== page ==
For many people, the arrival of spring is signaled by daffodils pushing out of the ground, blossoms erupting on cherry trees, and increasingly ragged lawns.
But for meteorologists, another sign often comes to mind: the return of birds on our weather radars as our winged friends migrate northward into and across our region.
As I have described before, weather radars are quite capable of seeing targets other than precipitation. Stationary targets (like hills and mountains) are removed by clutter and terrain suppression algorithms. Birds are actually quite good targets since they are so much bigger than raindrops or snowflakes; the amount of radiation scattered by a target goes with the fifth power of its diameter, so a bird that is say 2 inches across (roughly 59 mm) scatters radar far more effectively than a raindrop (typically a few mm across).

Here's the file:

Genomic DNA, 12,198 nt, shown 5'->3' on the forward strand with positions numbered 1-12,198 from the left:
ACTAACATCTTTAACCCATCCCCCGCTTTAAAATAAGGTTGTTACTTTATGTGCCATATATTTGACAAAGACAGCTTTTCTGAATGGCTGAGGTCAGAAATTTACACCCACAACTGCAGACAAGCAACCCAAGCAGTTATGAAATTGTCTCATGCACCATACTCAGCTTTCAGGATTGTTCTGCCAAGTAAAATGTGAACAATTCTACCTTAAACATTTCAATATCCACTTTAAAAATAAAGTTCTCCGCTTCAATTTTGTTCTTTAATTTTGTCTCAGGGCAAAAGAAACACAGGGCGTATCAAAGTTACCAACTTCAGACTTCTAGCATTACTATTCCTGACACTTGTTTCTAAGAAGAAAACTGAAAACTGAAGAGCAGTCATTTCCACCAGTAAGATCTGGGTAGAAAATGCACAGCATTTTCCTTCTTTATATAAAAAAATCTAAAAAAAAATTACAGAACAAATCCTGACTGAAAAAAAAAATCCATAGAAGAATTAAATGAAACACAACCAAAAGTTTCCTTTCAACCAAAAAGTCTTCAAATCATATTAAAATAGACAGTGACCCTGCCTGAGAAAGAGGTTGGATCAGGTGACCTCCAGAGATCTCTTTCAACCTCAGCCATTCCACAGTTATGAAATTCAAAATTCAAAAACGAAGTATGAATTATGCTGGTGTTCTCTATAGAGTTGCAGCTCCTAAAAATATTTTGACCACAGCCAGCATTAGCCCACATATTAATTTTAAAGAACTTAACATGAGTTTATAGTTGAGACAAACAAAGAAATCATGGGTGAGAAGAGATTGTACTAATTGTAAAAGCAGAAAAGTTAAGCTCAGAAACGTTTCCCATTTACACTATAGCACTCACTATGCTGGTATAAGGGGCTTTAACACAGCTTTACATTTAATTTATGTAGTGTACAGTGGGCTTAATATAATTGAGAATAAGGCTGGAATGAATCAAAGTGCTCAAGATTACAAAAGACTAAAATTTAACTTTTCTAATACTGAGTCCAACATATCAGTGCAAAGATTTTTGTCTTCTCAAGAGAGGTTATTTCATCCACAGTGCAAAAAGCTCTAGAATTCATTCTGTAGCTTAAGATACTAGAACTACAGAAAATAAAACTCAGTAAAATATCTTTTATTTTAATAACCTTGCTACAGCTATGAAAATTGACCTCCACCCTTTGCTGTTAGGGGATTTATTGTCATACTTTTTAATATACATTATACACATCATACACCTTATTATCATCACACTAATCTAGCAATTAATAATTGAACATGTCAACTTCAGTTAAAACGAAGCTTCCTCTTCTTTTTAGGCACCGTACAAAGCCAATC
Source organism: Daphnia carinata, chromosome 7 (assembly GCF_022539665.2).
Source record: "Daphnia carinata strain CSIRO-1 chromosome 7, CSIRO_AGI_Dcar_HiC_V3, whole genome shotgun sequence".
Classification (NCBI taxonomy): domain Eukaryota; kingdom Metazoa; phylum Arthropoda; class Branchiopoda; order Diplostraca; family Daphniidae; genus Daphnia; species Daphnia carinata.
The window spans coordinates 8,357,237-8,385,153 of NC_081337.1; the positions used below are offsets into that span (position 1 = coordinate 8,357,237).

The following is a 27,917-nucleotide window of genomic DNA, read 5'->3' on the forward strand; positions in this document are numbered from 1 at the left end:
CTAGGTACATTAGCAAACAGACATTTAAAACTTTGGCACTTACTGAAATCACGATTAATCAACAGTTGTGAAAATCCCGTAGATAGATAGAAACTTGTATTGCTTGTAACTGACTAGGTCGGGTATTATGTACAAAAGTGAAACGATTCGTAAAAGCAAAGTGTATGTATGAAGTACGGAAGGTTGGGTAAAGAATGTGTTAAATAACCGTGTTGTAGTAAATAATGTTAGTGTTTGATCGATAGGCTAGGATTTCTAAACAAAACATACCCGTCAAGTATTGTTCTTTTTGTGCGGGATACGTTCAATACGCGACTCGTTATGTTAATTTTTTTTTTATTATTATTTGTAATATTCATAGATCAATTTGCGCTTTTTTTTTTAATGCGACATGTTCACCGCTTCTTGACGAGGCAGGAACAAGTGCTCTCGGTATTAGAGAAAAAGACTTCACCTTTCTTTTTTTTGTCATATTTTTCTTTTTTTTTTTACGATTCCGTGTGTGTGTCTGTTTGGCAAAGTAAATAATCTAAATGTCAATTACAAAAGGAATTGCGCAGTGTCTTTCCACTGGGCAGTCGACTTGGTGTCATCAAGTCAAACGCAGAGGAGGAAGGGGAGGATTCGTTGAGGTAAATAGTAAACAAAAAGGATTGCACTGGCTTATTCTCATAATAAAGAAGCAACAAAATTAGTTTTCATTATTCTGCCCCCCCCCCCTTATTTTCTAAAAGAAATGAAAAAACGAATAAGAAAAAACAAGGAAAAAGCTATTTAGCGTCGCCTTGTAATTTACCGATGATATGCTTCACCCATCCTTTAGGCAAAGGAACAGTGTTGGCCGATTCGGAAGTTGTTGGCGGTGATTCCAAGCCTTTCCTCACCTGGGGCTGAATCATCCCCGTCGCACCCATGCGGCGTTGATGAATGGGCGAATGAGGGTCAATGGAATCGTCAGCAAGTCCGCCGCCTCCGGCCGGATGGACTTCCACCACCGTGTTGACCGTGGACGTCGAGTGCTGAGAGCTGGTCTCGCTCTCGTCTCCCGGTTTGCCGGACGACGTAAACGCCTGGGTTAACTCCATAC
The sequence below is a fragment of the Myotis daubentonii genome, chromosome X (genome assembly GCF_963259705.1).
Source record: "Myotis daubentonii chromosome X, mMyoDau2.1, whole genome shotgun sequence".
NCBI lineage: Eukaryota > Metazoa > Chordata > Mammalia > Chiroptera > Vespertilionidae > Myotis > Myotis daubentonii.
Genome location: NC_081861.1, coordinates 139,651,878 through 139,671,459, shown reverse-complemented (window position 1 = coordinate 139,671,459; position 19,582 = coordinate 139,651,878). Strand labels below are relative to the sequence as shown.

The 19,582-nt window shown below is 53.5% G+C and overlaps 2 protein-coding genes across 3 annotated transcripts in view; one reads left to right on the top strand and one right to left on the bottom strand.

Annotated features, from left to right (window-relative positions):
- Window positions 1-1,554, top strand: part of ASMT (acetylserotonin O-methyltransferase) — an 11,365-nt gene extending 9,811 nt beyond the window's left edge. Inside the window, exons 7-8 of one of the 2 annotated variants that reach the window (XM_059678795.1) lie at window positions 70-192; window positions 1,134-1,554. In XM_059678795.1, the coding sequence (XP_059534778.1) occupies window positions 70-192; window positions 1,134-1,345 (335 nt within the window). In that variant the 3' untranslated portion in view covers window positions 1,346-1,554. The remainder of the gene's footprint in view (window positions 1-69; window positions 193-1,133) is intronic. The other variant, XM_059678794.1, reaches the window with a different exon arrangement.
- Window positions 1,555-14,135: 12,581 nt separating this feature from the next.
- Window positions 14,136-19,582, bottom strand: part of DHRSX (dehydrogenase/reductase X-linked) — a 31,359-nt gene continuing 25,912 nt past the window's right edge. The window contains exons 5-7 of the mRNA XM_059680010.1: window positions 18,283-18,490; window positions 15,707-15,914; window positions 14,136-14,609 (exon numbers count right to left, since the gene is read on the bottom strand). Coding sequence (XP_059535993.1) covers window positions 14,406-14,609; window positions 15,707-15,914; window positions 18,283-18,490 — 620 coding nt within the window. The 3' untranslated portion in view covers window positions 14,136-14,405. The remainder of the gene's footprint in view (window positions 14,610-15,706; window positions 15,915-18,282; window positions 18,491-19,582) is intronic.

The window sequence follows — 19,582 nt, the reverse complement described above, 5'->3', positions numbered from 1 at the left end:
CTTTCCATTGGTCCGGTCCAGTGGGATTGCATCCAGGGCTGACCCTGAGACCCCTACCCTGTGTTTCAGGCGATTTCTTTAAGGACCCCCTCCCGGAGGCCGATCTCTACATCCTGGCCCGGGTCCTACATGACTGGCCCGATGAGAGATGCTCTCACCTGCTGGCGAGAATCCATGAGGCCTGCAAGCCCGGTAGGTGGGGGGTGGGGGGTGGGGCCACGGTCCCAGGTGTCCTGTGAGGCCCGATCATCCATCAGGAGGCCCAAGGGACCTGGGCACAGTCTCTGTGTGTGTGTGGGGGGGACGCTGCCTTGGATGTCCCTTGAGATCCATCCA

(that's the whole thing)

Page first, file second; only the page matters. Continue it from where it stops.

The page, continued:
Let's go back to Thursday evening at 6:47. Not long after sunset, there was very little visible in the Langley Hill coastal radar (you will notice a little bit of return from the ocean surface off of Hoquiam).
With dry weather the next few days, the birds should be pretty obvious in the radar imagery.